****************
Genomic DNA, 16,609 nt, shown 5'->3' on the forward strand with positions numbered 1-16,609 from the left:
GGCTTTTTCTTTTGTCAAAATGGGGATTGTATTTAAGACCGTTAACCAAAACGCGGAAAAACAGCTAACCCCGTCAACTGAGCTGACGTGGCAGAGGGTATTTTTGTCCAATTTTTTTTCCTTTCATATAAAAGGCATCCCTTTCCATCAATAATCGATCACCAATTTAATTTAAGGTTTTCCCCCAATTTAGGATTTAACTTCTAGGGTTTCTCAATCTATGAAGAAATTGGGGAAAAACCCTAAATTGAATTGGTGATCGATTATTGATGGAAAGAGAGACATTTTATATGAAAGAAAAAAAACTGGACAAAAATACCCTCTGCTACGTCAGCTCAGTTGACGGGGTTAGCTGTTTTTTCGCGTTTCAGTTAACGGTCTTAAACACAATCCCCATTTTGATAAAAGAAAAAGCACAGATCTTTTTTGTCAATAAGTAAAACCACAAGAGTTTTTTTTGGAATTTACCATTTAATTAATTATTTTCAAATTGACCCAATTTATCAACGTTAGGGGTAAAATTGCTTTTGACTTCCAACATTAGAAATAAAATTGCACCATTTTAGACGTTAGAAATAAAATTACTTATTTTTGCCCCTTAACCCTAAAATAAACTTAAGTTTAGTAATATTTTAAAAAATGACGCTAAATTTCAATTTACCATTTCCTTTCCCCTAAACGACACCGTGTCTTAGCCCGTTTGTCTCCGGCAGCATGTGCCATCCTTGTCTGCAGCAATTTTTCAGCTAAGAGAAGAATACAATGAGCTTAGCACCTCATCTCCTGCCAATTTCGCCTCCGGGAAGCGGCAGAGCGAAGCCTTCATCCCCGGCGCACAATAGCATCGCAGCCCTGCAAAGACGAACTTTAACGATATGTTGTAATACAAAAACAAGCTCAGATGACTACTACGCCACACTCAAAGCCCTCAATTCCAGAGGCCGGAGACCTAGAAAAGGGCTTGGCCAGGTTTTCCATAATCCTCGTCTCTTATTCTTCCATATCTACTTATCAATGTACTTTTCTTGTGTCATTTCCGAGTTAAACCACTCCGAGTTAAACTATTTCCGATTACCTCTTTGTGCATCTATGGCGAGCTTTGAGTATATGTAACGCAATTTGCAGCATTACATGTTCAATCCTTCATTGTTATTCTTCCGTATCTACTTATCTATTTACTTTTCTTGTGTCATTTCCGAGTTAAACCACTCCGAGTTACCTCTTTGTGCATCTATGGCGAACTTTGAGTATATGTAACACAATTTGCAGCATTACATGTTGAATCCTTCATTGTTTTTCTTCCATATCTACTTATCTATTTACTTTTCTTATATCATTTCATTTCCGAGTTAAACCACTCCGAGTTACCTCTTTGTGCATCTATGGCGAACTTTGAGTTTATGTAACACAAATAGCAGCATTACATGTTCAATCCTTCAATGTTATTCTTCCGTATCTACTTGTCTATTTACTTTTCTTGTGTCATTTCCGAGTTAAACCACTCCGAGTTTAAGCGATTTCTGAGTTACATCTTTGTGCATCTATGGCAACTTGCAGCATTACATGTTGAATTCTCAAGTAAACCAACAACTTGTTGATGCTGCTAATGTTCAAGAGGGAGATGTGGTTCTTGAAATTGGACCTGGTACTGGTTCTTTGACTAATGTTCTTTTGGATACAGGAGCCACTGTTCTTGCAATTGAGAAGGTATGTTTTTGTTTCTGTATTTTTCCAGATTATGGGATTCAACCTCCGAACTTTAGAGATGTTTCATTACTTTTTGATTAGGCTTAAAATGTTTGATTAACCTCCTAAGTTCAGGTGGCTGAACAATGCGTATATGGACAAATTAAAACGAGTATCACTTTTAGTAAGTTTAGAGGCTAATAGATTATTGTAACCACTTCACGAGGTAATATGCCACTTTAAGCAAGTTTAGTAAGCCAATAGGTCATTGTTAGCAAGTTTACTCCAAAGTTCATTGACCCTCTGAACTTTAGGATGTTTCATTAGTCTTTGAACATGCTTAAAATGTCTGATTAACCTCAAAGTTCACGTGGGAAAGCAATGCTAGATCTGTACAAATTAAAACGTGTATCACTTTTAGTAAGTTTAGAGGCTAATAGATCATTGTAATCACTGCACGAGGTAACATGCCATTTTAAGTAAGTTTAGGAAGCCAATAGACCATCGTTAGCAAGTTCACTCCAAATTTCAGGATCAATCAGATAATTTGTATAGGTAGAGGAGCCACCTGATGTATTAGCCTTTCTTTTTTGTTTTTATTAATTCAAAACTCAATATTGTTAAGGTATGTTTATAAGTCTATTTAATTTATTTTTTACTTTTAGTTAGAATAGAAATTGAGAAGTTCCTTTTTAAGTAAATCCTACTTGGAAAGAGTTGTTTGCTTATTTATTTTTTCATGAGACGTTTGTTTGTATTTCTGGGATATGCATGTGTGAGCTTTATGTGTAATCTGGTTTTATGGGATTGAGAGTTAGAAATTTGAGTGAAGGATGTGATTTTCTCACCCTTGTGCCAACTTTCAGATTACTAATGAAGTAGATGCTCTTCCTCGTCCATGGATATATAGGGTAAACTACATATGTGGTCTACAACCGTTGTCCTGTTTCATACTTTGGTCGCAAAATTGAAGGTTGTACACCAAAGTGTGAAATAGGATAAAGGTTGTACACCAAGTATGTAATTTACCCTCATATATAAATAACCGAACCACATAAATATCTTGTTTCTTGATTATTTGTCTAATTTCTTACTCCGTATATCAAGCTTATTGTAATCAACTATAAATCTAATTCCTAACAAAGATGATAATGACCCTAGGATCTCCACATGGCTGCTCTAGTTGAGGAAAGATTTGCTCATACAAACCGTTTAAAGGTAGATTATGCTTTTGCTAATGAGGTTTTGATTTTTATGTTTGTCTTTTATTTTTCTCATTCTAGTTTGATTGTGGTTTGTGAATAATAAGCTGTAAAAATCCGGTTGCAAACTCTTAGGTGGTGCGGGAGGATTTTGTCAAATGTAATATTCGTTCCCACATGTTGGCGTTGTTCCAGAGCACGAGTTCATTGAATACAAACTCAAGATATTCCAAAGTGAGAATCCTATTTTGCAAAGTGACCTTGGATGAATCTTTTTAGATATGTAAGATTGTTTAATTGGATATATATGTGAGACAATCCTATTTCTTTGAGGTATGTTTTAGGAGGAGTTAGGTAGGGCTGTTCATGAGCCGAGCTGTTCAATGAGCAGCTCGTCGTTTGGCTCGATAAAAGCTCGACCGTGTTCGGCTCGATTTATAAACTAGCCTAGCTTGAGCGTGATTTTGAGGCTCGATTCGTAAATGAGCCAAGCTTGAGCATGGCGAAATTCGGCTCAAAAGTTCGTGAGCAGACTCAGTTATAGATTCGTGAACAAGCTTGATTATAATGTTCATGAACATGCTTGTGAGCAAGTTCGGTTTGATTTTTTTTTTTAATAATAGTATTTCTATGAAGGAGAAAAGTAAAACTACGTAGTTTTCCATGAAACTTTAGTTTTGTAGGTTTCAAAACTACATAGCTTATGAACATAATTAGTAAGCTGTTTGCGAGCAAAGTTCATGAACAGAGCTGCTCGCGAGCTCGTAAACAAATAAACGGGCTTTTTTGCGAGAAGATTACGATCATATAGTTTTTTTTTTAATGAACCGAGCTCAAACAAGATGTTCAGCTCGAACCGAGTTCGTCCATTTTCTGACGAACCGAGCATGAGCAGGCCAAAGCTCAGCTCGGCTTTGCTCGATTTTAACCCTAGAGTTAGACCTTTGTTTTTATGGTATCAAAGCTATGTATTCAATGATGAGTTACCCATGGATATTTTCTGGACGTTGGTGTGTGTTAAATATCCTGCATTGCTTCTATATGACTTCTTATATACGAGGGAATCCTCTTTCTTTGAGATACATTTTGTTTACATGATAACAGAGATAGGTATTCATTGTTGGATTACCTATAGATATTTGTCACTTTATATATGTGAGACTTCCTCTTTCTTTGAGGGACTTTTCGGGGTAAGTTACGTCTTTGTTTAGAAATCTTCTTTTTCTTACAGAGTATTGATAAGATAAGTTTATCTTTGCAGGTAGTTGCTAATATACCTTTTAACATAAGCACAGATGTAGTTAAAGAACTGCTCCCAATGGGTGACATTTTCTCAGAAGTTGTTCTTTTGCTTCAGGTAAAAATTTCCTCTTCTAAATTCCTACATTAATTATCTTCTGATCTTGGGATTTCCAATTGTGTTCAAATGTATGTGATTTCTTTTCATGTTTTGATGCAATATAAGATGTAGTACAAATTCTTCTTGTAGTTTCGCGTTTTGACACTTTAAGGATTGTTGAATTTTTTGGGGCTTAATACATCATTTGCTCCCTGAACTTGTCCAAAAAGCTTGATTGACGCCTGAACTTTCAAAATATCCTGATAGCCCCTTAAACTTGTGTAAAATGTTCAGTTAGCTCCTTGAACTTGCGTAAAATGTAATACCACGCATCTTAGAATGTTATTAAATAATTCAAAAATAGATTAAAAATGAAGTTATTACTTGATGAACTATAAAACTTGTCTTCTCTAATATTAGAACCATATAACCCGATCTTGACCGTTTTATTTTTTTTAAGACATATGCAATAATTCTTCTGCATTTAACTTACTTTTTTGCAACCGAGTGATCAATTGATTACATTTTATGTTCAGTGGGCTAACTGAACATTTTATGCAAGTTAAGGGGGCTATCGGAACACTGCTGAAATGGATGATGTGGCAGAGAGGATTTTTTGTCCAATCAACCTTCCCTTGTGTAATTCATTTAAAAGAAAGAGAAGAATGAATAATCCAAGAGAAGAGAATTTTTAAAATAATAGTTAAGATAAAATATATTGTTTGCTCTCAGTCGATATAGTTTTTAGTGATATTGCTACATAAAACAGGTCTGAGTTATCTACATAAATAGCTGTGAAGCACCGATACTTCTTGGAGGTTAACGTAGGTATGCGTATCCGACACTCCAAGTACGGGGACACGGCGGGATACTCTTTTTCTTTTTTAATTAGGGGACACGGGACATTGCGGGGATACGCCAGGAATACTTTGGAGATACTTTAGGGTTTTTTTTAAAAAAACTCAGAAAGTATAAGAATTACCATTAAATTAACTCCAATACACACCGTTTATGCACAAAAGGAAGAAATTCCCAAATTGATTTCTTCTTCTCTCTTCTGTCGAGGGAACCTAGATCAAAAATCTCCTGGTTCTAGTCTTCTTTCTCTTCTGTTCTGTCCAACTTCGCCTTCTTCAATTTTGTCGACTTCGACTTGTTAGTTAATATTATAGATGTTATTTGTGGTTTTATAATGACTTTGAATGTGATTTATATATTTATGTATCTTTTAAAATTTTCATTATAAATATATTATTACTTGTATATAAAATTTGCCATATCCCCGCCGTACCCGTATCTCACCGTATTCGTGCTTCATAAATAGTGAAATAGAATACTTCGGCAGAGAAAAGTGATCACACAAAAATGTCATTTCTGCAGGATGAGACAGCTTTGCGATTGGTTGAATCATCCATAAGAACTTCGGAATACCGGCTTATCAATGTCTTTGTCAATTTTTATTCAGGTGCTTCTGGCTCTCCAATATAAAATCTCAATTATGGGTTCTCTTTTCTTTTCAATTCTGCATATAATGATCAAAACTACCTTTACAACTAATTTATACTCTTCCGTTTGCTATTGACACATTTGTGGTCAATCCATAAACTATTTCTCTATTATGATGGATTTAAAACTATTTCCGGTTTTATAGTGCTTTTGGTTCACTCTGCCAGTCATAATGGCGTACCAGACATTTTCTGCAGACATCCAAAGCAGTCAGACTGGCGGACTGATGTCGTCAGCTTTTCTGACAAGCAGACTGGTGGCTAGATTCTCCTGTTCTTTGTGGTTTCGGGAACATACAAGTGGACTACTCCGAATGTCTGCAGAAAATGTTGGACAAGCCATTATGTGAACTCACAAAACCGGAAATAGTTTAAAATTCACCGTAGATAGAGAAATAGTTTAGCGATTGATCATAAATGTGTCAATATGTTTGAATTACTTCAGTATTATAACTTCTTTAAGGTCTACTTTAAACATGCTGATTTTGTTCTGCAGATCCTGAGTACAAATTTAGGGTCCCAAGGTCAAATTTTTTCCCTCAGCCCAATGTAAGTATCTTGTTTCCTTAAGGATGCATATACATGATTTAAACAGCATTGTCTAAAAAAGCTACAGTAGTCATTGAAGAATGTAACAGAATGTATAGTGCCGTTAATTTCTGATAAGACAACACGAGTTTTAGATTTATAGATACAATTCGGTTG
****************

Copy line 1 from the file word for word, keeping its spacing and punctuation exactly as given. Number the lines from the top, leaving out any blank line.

Genomic DNA, 16,609 nt, shown 5'->3' on the forward strand with positions numbered 1-16,609 from the left: